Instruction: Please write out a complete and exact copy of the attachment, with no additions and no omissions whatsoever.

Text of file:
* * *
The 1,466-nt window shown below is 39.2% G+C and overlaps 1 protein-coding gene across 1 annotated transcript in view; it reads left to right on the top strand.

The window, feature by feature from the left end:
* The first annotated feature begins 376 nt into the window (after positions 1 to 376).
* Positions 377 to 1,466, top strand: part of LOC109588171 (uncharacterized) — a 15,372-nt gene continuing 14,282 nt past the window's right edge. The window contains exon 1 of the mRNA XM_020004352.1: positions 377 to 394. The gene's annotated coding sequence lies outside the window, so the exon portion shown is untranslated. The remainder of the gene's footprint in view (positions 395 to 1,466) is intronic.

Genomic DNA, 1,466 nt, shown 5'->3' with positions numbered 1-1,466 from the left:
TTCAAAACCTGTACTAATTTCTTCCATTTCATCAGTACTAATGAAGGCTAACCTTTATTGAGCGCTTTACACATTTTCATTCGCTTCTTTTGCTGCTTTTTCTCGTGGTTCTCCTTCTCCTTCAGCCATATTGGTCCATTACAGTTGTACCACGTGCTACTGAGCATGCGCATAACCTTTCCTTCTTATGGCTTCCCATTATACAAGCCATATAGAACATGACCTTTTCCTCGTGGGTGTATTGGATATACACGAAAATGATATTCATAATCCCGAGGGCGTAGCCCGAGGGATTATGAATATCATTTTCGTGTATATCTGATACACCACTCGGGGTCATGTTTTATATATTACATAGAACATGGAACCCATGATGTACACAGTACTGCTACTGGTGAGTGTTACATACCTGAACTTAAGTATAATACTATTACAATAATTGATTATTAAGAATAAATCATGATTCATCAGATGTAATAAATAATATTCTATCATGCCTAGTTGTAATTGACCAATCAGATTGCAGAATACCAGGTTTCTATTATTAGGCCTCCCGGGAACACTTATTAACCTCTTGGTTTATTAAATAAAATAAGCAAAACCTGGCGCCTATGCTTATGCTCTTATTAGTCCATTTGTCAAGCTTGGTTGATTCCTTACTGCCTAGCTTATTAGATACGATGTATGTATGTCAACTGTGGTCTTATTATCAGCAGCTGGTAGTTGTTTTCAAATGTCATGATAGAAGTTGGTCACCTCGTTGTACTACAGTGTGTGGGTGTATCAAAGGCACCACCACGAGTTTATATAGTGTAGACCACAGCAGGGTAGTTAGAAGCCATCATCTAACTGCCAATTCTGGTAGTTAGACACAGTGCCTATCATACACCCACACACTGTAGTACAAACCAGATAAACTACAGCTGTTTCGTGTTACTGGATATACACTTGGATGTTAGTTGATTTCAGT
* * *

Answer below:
The 1,466-nt window shown below is 39.2% G+C and overlaps 1 protein-coding gene across 1 annotated transcript in view; it reads left to right on the top strand.

The window, feature by feature from the left end:
* The first annotated feature begins 376 nt into the window (after positions 1 to 376).
* Positions 377 to 1,466, top strand: part of LOC109588171 (uncharacterized) — a 15,372-nt gene continuing 14,282 nt past the window's right edge. The window contains exon 1 of the mRNA XM_020004352.1: positions 377 to 394. The gene's annotated coding sequence lies outside the window, so the exon portion shown is untranslated. The remainder of the gene's footprint in view (positions 395 to 1,466) is intronic.

Genomic DNA, 1,466 nt, shown 5'->3' with positions numbered 1-1,466 from the left:
TTCAAAACCTGTACTAATTTCTTCCATTTCATCAGTACTAATGAAGGCTAACCTTTATTGAGCGCTTTACACATTTTCATTCGCTTCTTTTGCTGCTTTTTCTCGTGGTTCTCCTTCTCCTTCAGCCATATTGGTCCATTACAGTTGTACCACGTGCTACTGAGCATGCGCATAACCTTTCCTTCTTATGGCTTCCCATTATACAAGCCATATAGAACATGACCTTTTCCTCGTGGGTGTATTGGATATACACGAAAATGATATTCATAATCCCGAGGGCGTAGCCCGAGGGATTATGAATATCATTTTCGTGTATATCTGATACACCACTCGGGGTCATGTTTTATATATTACATAGAACATGGAACCCATGATGTACACAGTACTGCTACTGGTGAGTGTTACATACCTGAACTTAAGTATAATACTATTACAATAATTGATTATTAAGAATAAATCATGATTCATCAGATGTAATAAATAATATTCTATCATGCCTAGTTGTAATTGACCAATCAGATTGCAGAATACCAGGTTTCTATTATTAGGCCTCCCGGGAACACTTATTAACCTCTTGGTTTATTAAATAAAATAAGCAAAACCTGGCGCCTATGCTTATGCTCTTATTAGTCCATTTGTCAAGCTTGGTTGATTCCTTACTGCCTAGCTTATTAGATACGATGTATGTATGTCAACTGTGGTCTTATTATCAGCAGCTGGTAGTTGTTTTCAAATGTCATGATAGAAGTTGGTCACCTCGTTGTACTACAGTGTGTGGGTGTATCAAAGGCACCACCACGAGTTTATATAGTGTAGACCACAGCAGGGTAGTTAGAAGCCATCATCTAACTGCCAATTCTGGTAGTTAGACACAGTGCCTATCATACACCCACACACTGTAGTACAAACCAGATAAACTACAGCTGTTTCGTGTTACTGGATATACACTTGGATGTTAGTTGATTTCAGT